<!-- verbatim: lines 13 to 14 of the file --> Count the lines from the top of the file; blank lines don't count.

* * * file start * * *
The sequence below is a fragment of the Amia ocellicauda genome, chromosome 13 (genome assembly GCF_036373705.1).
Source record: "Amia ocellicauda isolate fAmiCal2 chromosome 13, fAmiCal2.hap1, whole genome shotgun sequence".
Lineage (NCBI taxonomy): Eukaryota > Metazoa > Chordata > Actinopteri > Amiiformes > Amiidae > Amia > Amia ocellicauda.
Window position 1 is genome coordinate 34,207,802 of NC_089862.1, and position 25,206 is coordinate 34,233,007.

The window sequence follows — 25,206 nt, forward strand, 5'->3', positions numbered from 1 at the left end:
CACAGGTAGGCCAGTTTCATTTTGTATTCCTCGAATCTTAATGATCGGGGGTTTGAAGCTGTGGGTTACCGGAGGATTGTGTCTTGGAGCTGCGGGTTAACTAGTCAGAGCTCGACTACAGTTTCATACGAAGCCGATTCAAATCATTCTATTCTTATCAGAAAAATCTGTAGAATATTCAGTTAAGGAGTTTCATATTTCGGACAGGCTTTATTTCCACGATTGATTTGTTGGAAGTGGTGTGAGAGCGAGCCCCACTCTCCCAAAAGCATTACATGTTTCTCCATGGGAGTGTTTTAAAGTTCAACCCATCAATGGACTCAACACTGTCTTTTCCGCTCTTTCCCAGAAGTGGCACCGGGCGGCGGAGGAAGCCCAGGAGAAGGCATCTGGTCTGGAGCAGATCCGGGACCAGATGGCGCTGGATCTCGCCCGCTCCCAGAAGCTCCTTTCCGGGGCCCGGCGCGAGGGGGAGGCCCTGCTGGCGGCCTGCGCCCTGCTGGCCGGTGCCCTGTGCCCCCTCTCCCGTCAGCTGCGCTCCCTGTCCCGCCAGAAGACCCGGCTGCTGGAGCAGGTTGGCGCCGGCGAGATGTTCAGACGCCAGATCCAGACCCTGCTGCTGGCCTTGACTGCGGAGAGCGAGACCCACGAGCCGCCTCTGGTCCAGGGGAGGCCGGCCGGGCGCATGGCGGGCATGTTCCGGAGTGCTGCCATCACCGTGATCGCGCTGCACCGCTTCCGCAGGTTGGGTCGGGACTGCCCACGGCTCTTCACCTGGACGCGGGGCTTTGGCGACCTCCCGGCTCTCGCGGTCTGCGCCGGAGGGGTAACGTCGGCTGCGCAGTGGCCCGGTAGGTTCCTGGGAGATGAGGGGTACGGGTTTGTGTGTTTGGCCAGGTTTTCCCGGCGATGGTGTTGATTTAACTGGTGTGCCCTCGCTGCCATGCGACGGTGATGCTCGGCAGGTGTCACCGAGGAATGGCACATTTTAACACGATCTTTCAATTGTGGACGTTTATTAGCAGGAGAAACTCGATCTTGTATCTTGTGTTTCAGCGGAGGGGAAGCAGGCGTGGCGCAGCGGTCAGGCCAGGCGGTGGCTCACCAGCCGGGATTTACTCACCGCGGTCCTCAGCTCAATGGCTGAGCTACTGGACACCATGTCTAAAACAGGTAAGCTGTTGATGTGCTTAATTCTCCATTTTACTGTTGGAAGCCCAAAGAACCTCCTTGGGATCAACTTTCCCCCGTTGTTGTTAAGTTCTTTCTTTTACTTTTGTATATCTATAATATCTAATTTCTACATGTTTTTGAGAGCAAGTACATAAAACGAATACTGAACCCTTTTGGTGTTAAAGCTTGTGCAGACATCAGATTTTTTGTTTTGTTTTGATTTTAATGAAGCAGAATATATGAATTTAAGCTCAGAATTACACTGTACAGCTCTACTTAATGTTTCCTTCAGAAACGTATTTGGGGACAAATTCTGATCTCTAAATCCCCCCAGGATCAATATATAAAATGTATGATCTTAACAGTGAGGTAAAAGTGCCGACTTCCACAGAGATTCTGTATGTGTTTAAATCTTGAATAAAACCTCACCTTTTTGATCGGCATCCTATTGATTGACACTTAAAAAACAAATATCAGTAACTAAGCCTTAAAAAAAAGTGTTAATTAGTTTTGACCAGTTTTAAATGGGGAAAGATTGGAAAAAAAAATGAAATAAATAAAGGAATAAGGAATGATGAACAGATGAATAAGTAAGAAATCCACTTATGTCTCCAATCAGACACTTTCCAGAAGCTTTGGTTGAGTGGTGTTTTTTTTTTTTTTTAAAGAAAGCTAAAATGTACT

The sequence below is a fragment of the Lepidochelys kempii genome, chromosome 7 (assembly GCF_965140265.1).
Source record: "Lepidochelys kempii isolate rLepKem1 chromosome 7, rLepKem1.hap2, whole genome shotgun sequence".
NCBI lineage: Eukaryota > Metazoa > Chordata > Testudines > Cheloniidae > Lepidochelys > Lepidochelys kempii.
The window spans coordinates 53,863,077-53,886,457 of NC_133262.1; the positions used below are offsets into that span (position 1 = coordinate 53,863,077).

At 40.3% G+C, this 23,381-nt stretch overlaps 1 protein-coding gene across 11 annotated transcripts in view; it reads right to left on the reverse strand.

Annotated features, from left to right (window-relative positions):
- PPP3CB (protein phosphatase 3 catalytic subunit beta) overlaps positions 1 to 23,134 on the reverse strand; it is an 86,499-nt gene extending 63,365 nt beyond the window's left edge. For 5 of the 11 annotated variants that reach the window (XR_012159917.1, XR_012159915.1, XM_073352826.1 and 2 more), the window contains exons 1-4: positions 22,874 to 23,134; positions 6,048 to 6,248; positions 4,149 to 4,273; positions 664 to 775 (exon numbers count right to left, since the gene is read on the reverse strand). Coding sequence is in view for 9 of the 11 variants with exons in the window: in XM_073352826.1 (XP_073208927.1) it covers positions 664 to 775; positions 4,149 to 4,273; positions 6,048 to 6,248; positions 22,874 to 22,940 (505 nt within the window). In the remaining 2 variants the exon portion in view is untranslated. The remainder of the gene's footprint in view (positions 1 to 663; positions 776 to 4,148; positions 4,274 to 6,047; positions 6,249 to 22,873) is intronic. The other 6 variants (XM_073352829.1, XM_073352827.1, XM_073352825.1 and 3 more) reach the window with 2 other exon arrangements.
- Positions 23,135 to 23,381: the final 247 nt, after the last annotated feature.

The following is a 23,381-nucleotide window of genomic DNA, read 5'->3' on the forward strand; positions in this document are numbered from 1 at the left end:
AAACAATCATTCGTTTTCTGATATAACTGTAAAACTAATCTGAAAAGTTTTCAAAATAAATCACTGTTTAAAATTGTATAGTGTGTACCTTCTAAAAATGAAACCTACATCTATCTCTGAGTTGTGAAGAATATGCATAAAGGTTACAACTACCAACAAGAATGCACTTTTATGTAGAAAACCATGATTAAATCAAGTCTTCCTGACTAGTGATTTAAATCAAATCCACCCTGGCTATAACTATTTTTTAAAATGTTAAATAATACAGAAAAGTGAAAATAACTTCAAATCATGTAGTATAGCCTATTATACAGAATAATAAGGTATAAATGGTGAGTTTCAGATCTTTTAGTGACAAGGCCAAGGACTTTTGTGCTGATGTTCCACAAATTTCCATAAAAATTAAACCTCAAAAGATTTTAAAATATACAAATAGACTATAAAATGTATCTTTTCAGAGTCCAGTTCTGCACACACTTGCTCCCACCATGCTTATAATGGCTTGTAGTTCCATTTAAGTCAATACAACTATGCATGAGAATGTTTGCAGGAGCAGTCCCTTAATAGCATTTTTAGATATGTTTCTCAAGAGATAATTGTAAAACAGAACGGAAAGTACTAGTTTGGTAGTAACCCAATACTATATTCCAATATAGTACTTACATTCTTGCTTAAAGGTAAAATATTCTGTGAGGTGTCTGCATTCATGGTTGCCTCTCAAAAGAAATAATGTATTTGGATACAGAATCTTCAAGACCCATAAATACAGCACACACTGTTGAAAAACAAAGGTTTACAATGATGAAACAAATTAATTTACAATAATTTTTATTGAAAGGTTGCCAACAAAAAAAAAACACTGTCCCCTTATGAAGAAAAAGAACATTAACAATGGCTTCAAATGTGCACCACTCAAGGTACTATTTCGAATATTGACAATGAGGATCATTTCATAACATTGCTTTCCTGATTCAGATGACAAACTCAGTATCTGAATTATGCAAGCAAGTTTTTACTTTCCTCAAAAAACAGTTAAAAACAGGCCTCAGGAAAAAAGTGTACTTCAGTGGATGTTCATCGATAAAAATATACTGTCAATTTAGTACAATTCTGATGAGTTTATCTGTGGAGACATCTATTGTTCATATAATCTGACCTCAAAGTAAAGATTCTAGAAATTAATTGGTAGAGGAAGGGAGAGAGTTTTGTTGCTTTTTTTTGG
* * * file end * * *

- PPP3CB (protein phosphatase 3 catalytic subunit beta) overlaps positions 1 to 23,134 on the reverse strand; it is an 86,499-nt gene extending 63,365 nt beyond the window's left edge. For 5 of the 11 annotated variants that reach the window (XR_012159917.1, XR_012159915.1, XM_073352826.1 and 2 more), the window contains exons 1-4: positions 22,874 to 23,134; positions 6,048 to 6,248; positions 4,149 to 4,273; positions 664 to 775 (exon numbers count right to left, since the gene is read on the reverse strand). Coding sequence is in view for 9 of the 11 variants with exons in the window: in XM_073352826.1 (XP_073208927.1) it covers positions 664 to 775; positions 4,149 to 4,273; positions 6,048 to 6,248; positions 22,874 to 22,940 (505 nt within the window). In the remaining 2 variants the exon portion in view is untranslated. The remainder of the gene's footprint in view (positions 1 to 663; positions 776 to 4,148; positions 4,274 to 6,047; positions 6,249 to 22,873) is intronic. The other 6 variants (XM_073352829.1, XM_073352827.1, XM_073352825.1 and 3 more) reach the window with 2 other exon arrangements.
- Positions 23,135 to 23,381: the final 247 nt, after the last annotated feature.